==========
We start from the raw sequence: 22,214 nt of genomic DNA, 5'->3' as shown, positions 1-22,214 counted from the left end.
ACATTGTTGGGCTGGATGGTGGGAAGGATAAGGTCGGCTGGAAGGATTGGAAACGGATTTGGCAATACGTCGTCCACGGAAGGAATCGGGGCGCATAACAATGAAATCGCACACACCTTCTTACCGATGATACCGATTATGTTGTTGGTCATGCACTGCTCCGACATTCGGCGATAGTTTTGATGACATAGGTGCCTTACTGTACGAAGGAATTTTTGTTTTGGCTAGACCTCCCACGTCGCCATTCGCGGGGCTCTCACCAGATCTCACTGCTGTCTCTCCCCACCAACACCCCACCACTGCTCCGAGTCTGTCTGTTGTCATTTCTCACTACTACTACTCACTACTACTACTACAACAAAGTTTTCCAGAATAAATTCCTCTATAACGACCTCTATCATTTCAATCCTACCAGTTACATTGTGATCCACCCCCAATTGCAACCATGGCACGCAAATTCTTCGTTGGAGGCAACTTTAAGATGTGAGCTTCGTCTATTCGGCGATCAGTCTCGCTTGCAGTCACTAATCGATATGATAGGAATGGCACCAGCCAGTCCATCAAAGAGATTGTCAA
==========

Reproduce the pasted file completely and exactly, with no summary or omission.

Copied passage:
We start from the raw sequence: 22,214 nt of genomic DNA, 5'->3' as shown, positions 1-22,214 counted from the left end.
ACATTGTTGGGCTGGATGGTGGGAAGGATAAGGTCGGCTGGAAGGATTGGAAACGGATTTGGCAATACGTCGTCCACGGAAGGAATCGGGGCGCATAACAATGAAATCGCACACACCTTCTTACCGATGATACCGATTATGTTGTTGGTCATGCACTGCTCCGACATTCGGCGATAGTTTTGATGACATAGGTGCCTTACTGTACGAAGGAATTTTTGTTTTGGCTAGACCTCCCACGTCGCCATTCGCGGGGCTCTCACCAGATCTCACTGCTGTCTCTCCCCACCAACACCCCACCACTGCTCCGAGTCTGTCTGTTGTCATTTCTCACTACTACTACTCACTACTACTACTACAACAAAGTTTTCCAGAATAAATTCCTCTATAACGACCTCTATCATTTCAATCCTACCAGTTACATTGTGATCCACCCCCAATTGCAACCATGGCACGCAAATTCTTCGTTGGAGGCAACTTTAAGATGTGAGCTTCGTCTATTCGGCGATCAGTCTCGCTTGCAGTCACTAATCGATATGATAGGAATGGCACCAGCCAGTCCATCAAAGAGATTGTCAA